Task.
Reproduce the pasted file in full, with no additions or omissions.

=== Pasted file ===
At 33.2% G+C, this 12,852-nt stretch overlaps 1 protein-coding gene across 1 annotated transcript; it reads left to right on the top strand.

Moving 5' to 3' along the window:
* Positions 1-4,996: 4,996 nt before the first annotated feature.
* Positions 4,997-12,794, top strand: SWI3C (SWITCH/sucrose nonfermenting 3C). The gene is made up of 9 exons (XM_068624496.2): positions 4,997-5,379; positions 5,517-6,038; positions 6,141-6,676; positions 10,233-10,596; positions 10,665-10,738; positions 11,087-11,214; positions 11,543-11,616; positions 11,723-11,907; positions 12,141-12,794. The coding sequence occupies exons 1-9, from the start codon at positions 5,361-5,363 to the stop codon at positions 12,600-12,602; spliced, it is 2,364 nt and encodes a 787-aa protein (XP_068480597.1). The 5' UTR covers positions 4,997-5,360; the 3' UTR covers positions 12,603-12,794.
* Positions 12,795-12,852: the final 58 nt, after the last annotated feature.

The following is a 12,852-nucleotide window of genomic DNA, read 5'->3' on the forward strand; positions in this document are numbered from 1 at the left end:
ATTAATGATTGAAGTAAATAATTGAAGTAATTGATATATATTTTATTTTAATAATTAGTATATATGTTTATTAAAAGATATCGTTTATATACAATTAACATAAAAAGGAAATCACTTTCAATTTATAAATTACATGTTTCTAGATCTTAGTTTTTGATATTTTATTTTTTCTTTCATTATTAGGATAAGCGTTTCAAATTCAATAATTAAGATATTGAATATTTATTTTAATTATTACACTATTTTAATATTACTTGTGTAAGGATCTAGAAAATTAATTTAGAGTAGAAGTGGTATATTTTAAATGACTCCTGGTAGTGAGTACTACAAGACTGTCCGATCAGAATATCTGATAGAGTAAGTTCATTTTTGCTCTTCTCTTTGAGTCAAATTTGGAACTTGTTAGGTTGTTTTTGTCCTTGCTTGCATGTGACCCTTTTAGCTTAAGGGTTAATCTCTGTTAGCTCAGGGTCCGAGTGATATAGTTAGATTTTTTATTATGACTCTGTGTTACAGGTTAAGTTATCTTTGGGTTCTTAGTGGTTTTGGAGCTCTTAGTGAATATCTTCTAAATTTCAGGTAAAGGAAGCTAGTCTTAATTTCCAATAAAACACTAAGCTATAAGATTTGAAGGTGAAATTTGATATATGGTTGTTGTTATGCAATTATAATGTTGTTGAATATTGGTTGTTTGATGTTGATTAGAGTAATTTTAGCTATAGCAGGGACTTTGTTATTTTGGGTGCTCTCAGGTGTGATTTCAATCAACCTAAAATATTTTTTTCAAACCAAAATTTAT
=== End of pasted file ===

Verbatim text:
At 33.2% G+C, this 12,852-nt stretch overlaps 1 protein-coding gene across 1 annotated transcript; it reads left to right on the top strand.

Moving 5' to 3' along the window:
* Positions 1-4,996: 4,996 nt before the first annotated feature.
* Positions 4,997-12,794, top strand: SWI3C (SWITCH/sucrose nonfermenting 3C). The gene is made up of 9 exons (XM_068624496.2): positions 4,997-5,379; positions 5,517-6,038; positions 6,141-6,676; positions 10,233-10,596; positions 10,665-10,738; positions 11,087-11,214; positions 11,543-11,616; positions 11,723-11,907; positions 12,141-12,794. The coding sequence occupies exons 1-9, from the start codon at positions 5,361-5,363 to the stop codon at positions 12,600-12,602; spliced, it is 2,364 nt and encodes a 787-aa protein (XP_068480597.1). The 5' UTR covers positions 4,997-5,360; the 3' UTR covers positions 12,603-12,794.
* Positions 12,795-12,852: the final 58 nt, after the last annotated feature.

The following is a 12,852-nucleotide window of genomic DNA, read 5'->3' on the forward strand; positions in this document are numbered from 1 at the left end:
ATTAATGATTGAAGTAAATAATTGAAGTAATTGATATATATTTTATTTTAATAATTAGTATATATGTTTATTAAAAGATATCGTTTATATACAATTAACATAAAAAGGAAATCACTTTCAATTTATAAATTACATGTTTCTAGATCTTAGTTTTTGATATTTTATTTTTTCTTTCATTATTAGGATAAGCGTTTCAAATTCAATAATTAAGATATTGAATATTTATTTTAATTATTACACTATTTTAATATTACTTGTGTAAGGATCTAGAAAATTAATTTAGAGTAGAAGTGGTATATTTTAAATGACTCCTGGTAGTGAGTACTACAAGACTGTCCGATCAGAATATCTGATAGAGTAAGTTCATTTTTGCTCTTCTCTTTGAGTCAAATTTGGAACTTGTTAGGTTGTTTTTGTCCTTGCTTGCATGTGACCCTTTTAGCTTAAGGGTTAATCTCTGTTAGCTCAGGGTCCGAGTGATATAGTTAGATTTTTTATTATGACTCTGTGTTACAGGTTAAGTTATCTTTGGGTTCTTAGTGGTTTTGGAGCTCTTAGTGAATATCTTCTAAATTTCAGGTAAAGGAAGCTAGTCTTAATTTCCAATAAAACACTAAGCTATAAGATTTGAAGGTGAAATTTGATATATGGTTGTTGTTATGCAATTATAATGTTGTTGAATATTGGTTGTTTGATGTTGATTAGAGTAATTTTAGCTATAGCAGGGACTTTGTTATTTTGGGTGCTCTCAGGTGTGATTTCAATCAACCTAAAATATTTTTTTCAAACCAAAATTTAT